Principia College Ties for 139th

It appears that US News disagrees with’s Money section’s opinion about Principia College. While Time places Principia as the “best college” a B-average student can get into, USNews ranks it 139 and makes sure it ties with several other colleges for the privilege.

US News’ ranking takes a number of factors into account, and while I’m not sure if they considered Principia’s exclusive Christian Science-only restrictions, I feel that 139th is a better representation of where Principia should be.

Interestingly, US News takes into account alumni donations (conveniently locked behind the paywall so I can’t see it). I suppose if alumni like their school, they’ll donate more, which reflects well on the college. In this case, the alumnus in question has been pestered with so many mailings requesting “donations” that they’ve all ended up in the recycle bin.

Screen Shot 2014-09-09 at 8.00.07 AMvia U.S. News National Liberal Arts College Rankings


3 thoughts on “Principia College Ties for 139th

  1. realscience says:

    I am an alumnus of Principia College. I wish I could say that with pride. Academically, it has declined significantly from when I was there in the late 60s – early 70s. When the vast majority of alumni want nothing to do with their alma mater, that should tell the trustees something, but I guess they are stuck in denial. I do not cheer Principia’s decline, but it is clearly well on the way to mediocrity and irrelevance. A previous president of Principia, Stuart Jenkins, stated: “Principia needs to face the harsh reality that for the institution to survive it must make fundamental and dramatic changes.” Although Jenkins was a jerk with an inappropriate leadership style (and consequently was removed by the trustees), he was surely correct with that remark.
    The only way Principia College can thrive into the future is to become an outstanding educational institution first and foremost–albeit one that is allied with Christian Science. Other colleges founded on a religious tradition use this model without damage to their religious mission, so why can’t Principia? Yes, it will require major changes: opening enrollment to non-CS students; hiring top faculty whether or not they are Christian Scientists; teaching the sciences whole and unfiltered; encouraging academic freedom and critical scholarship. But such a change would open the campus to competing beliefs systems and would pose a challenge to Christian Science (a good thing).
    Sadly, I doubt the trustees are capable of saving Principia.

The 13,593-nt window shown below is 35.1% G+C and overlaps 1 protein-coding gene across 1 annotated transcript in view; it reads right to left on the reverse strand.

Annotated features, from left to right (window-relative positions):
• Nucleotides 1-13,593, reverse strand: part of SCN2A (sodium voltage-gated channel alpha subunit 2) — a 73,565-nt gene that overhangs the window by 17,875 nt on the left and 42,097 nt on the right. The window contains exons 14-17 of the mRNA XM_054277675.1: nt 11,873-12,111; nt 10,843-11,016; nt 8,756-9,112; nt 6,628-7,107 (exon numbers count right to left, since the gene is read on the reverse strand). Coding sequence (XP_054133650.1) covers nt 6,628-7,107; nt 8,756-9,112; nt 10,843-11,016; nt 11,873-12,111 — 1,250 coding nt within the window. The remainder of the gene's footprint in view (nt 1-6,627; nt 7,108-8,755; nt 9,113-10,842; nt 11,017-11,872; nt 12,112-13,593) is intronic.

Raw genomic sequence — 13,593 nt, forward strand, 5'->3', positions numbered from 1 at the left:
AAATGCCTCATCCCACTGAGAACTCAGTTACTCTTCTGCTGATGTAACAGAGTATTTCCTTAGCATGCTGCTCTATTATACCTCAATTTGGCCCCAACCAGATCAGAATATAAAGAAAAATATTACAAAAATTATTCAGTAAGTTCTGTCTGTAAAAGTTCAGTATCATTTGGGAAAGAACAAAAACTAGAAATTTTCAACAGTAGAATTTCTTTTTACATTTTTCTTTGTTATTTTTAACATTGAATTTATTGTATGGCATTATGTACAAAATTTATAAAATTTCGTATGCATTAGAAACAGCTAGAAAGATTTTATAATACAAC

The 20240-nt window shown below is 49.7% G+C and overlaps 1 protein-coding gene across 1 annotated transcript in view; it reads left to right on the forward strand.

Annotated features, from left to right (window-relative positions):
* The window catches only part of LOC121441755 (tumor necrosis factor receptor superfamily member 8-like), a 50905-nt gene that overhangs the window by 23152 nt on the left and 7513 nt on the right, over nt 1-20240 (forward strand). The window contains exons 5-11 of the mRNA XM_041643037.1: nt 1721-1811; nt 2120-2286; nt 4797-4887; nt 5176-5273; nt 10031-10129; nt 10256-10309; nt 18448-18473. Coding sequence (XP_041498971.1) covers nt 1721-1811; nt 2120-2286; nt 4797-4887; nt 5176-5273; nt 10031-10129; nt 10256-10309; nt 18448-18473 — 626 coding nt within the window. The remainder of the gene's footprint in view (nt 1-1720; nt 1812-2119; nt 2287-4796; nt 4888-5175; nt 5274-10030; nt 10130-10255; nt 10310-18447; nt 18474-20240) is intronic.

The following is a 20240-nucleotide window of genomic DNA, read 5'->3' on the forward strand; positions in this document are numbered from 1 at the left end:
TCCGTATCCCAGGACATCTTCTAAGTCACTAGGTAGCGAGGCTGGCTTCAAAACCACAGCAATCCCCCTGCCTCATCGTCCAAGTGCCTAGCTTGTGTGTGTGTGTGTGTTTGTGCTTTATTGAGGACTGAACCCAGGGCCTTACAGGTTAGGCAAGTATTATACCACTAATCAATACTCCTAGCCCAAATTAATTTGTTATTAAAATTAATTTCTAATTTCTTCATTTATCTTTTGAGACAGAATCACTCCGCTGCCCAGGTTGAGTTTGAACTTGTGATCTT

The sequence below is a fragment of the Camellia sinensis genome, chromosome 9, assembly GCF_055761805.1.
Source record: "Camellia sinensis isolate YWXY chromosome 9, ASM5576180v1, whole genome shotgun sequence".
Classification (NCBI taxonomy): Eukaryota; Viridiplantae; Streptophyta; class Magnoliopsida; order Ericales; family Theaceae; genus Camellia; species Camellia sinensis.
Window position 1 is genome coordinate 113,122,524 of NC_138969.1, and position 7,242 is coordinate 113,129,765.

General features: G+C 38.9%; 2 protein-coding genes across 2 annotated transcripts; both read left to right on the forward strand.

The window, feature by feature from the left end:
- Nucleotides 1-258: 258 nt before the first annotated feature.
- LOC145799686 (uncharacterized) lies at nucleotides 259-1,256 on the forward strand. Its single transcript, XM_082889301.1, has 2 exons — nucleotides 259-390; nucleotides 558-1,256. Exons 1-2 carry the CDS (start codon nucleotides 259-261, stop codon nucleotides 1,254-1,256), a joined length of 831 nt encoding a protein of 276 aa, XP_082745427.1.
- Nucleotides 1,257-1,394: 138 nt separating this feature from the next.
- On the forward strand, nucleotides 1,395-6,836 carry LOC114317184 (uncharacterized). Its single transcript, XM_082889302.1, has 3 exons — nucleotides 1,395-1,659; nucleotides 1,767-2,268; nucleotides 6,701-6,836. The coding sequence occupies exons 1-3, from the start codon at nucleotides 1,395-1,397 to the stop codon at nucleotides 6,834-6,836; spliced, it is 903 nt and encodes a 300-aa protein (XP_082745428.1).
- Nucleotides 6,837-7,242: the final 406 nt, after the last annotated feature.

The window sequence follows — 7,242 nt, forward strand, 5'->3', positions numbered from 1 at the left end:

• kat @ kindism says:

      I agree with your assessment, however, as you point out

      “… such a change would open the campus to competing beliefs systems and would pose a challenge to Christian Science (a good thing).”

      Principia’s #1 Mission is to Serve the Cause of Christian Science. Once you open the Pandora’s box and allow non-CS in, The Questioning will prove too much for the system to handle and it will all come crashing down. Also, without Principia, where will devoted Christian Science parents (and Prin alumni) send their children to find the Perfect CS-Spouse? 😉

  2. EG says:

    I have to agree with “realscience”. I too am a not-so-proud alum of Principia, having attended in the late 1980s to early 1990s–20 years on from realscience. It’s sad to see the academic decline even since my time there. My last perusal of the Prin catalogue shows few faculty remaining from my time there, and far too many of the ones there now lacking PhD degrees. I also noted that many more are also Prin grads themselves. That wasn’t the case as I recall from my time there. I most enjoyed the faculty who had done “real world” work experience in the fields they taught, and always appreciated that perspective. I wonder how much of that there is there anymore.

    Stuart Jenkins, despite his terrible leadership style, had many valid points. Principia is a moribund institution that needs a good shaking-up. He just went about it the wrong way. You can achieve more if you make people want to follow you than you can by bludgeoning them over the head with the needed change. That said, will Prin change? It has to if it wants to survive. However, I don’t think it will simply because the needed change will destroy its raison d’etre: to serve Christian Science. Once the spotlight of critical examination is shed on Christian Science, it will wither and die. It simply does not stand up to any sort of critical analysis. That’s why Christian Scientists are so intolerant of it.

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